4 Vital Wonder Woman Stories: Getting to Grips with the Amazing Amazon
Ah, Wonder Woman! While other people may argue the merits of other female superheroes, I can’t think of a more important one than Diana of Themyscira. The Amazon princess has been captivating audiences and saving Man’s World since December of 1941. As one of the very first female superheroes to be created and one of the longest continually-published characters in the genre, Wonder Woman’s veteran status in the pages of comic book history cannot be argued with. In addition, it’s hard to think of a comic character who has come to symbolise feminism more. After all, Wonder Woman’s stated mission is to teach Man’s World the values of the all-female Amazons, leading by example where necessary and thus showing the world the worth of femininity. With Gal Gadot’s casting as the Amazon warrior-princess in Warner Bros.’ upcoming Man of Steel sequel, it seems like the right time to look back at some of the stories that showcase what Wonder Woman, as a character, does best – and besides, a little preparation before the first big screen appearance of the character wouldn’t be too bad, either!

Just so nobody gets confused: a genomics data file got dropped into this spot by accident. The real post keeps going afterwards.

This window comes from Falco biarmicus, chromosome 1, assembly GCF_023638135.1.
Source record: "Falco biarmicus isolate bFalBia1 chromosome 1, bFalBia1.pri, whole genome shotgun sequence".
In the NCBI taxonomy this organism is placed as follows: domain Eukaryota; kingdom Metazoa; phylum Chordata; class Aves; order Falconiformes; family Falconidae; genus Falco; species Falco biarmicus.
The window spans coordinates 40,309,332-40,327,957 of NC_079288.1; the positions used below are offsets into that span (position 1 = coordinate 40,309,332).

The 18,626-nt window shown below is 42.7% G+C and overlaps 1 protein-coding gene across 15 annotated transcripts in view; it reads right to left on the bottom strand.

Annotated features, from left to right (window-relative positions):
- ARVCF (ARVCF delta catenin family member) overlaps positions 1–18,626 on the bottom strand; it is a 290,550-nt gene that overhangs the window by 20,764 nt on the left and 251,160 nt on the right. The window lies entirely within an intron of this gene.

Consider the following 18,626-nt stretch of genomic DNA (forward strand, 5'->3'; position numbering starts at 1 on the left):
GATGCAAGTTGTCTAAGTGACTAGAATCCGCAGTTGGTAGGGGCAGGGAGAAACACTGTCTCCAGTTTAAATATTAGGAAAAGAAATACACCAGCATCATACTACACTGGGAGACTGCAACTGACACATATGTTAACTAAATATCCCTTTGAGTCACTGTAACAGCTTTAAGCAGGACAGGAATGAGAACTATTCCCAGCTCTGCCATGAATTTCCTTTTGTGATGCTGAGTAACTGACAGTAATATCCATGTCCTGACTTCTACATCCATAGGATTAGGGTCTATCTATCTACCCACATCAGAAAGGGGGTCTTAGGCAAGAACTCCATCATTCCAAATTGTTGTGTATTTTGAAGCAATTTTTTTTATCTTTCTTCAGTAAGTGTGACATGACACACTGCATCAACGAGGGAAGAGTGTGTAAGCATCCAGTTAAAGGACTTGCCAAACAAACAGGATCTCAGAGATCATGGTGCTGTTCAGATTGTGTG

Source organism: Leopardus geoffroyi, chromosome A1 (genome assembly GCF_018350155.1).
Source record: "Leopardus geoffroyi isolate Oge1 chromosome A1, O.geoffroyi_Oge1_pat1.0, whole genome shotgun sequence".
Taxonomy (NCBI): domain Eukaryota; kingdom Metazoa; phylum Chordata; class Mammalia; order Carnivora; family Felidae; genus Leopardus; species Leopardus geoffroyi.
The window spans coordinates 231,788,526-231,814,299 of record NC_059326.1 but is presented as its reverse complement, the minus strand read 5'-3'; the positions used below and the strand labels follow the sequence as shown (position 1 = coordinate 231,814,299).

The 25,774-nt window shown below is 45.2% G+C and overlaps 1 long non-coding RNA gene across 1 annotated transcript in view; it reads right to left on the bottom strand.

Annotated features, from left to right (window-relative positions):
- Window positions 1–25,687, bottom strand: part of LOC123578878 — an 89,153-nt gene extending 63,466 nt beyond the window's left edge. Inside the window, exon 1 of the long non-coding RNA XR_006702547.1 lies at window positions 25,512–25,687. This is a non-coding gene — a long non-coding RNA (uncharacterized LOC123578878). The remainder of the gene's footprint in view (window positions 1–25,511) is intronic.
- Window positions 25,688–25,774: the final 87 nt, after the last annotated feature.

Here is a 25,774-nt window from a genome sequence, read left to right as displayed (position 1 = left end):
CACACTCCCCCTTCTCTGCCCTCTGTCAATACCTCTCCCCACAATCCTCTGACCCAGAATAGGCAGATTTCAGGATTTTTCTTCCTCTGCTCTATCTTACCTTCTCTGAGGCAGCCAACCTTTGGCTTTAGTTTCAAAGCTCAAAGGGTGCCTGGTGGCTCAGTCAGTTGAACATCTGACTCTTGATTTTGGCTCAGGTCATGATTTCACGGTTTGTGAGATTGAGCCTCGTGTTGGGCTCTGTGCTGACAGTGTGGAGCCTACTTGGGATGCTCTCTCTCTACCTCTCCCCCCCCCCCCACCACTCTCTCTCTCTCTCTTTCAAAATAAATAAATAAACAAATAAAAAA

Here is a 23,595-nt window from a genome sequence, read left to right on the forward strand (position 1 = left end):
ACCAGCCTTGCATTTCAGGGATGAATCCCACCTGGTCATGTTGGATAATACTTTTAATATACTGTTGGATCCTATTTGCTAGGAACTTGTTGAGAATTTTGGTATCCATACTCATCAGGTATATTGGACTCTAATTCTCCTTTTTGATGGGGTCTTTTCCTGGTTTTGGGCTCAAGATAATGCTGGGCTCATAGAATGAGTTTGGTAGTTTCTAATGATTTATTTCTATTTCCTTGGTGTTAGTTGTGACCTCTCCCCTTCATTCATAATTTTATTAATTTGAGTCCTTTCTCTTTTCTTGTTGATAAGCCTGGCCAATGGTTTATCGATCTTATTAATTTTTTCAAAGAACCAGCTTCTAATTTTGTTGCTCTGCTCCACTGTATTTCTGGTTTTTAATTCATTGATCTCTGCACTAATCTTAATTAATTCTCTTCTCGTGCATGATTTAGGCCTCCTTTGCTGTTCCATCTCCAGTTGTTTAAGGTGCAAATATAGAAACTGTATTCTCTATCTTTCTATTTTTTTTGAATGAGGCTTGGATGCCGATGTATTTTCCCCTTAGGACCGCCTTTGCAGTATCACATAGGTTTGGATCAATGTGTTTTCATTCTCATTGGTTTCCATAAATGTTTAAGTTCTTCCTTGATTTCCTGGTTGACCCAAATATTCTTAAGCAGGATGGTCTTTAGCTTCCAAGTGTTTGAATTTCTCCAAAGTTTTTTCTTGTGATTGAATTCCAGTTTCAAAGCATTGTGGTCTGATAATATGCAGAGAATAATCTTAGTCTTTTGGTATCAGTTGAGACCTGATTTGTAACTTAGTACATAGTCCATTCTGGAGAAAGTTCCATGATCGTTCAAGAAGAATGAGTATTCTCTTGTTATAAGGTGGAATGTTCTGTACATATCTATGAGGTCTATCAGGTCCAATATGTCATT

First, though, let’s look at the character’s history, and what makes her special. Created in 1941 by William Moulton Marston, a psychologist and writer who believed – amongst other things – that the world would be better run through “loving matriarchy,” Wonder Woman was intended to be a female equivalent of Superman. In Marston’s mind, girls required a super-powered role model in the same vein that Clark Kent represented for boys, so that feminine qualities would appear desirable to them. After her first appearance in All Star Comics #8, Diana’s adventures were published regularly in the pages of Sensation Comics as its “flagship” character, regularly appearing on the cover until she gained her own series in 1942. Since then, she has been one of the longest-published characters in DC’s roster, even surviving the transition from the Golden to the Silver Age of comics relatively unscathed. Incidentally, this makes her one of only three characters to do so, the other two being Superman and Batman. Given the sheer amount of characters who were redesigned for the Silver Age or just plain cut loose, so to speak, to drift until they were brought back into the universe later, that’s quite an achievement. In short, this is a character really worth getting to know. With her publication history out of the way, let’s get into the four stories I feel give the greatest understanding of the character. They won’t be listed in any particular hierarchical order; for one thing, doing that causes more fighting than politics and religion at the dinner table, and for another I couldn’t bring myself to rank the tales I have in mind. Let’s get cracking!